As the 1940s began, the hot rod and custom car fad continued to trickle down to car enthusiasts throughout the Los Angeles area. Now it involved older used cars that were transformed into "mystery cars" through sometimes minor, sometimes major body modifications. But it remained a relatively small and localised fad before many of the participants in this trend were called into service in WWII. Two things happened to spread the gospel of hot rods and custom cars during World War II. First, many servicemen were filtered through California on their journey to the Pacific. There, they witnessed firsthand America's car-culture capital, with its unique customs and stripped down hot rods ripping through the streets. It must have left quite an impression on many.

    Second, many GIs from Southern California spread information and pictures of hot cars to any soldier with time to spare. The racing and cruising activities must have seemed cool and exciting to any young soldier. Simple exposure must have been enough to spark the interest of young soldiers. So once the seed was planted, it had to be nurtured, and for that we can thank Robert "Pete" Petersen and Hot Rod magazine, which came on to the scene in 1948. After the war, the economy boomed. Young veterans had a bulletproof attitude after facing the horrors of combat, and they now found themselves with excesses of time and money, along with mechanical skills learned in the service. The postwar energy helped hot rodding grow more than it ever had in Southern California, and Hot Rod spread the word nationwide.

    Hot Rod picked up where Throttle left off, the latter never returning after its one-year run in 1941. The fledgling magazine touched on all aspects of the car-enthusiast arena, covering hot rods, custom cars, drag racing, and even circle-track racing. Hot Rod also informed readers about the latest speed equipment, and taught them how to perform engine and body modifications. Hot Rod was in a good position to promote safety, and to help organise early drag racing and car shows, all of which helped promote and organise hot rodding itself. Speed-parts manufacturers and custom and performance shops had a place to advertise. It was a win-win situation for all involved.

    As the end of the 1940s approached, hot rods and custom cars were poised to become not just a trend but a lifestyle. Postwar adolescents were discovering the freedom and social significance of driving a unique automobile on the streets of Downtown, USA. Picture this - It's a summertime Saturday night in the 1950s, and the Southern California suburbs are hopping with hot rods. In the San Fernando Valley just north of L.A., ex-GIs are bent over their crude roadsters doing last-minute checks before heading out at midnight to one of the dry lake beds east of Los Angeles.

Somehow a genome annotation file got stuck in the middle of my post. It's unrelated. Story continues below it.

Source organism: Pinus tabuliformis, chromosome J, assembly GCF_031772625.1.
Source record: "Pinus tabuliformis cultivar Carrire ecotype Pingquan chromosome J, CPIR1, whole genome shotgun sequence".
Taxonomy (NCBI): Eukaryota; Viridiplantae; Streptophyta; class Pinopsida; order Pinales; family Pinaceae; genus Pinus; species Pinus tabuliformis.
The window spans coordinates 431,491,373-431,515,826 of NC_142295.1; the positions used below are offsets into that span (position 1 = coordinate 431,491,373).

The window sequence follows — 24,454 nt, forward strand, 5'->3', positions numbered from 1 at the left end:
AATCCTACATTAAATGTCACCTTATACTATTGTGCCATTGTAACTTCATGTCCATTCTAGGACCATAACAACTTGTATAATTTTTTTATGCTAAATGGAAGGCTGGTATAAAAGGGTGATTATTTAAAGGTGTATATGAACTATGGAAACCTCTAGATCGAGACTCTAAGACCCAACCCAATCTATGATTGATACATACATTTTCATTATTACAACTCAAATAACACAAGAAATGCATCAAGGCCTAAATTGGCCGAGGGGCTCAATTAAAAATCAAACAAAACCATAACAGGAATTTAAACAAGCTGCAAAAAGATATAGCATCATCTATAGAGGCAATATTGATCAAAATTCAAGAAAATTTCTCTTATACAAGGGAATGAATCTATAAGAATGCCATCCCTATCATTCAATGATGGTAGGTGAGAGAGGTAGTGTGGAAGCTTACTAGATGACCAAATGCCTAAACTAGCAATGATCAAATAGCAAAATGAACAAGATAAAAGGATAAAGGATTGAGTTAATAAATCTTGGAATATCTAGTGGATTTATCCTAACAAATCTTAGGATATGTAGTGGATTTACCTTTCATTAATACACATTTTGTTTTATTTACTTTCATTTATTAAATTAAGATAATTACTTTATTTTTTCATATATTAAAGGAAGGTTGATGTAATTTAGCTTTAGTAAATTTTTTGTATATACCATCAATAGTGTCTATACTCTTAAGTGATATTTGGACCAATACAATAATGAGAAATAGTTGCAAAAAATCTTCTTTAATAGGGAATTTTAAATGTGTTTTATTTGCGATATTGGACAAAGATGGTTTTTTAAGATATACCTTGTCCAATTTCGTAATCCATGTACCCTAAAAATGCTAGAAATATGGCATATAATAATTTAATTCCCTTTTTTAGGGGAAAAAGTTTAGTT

Their goal is to be first in line for the heads-up racing that starts at dawn. Soon they'll aim their headlights for the excitement of speed and the camaraderie that goes with running the straight, dusty courses. But first, a few of them conduct impromptu light-to-light races down San Fernando Road to check out the clutch and size up the competition. Over in the bedroom communities of Lakewood, Lynwood, and Compton a few miles west of L.A., cruisers in their late teens and early 20s are "drive-in hopping." It's a ritual that takes off from The Clock drive-in in Bellflower, then heads down Pacific Coast Highway to The Clock on Sepulveda in Culver City, over to Tiny Naylor's in Hollywood, onto the freeway to Toluca Lake and Bob's Big Boy, over to Bob's in Pasadena, a straight shot west to Nixon's on Whittier Boulevard, and finally back to The Clock in Bellflower.

    Occasionally, street racing accidents end up on the front page of the Orange County Register in grisly detail. There is safer, organised racing in Orange County, too. It's the abandoned airstrip, which is considered the first organised drag racing venue in the country -- Santa Ana Dragstrip.

    It's the golden age of the hot rod and custom car, and Southern California is the place to be. Decades from now, these scenes will be relived and recreated thousands of times. Hot rods and customs from this period will be revered, copied, and restored to preserve for all time this magical era in automotive history.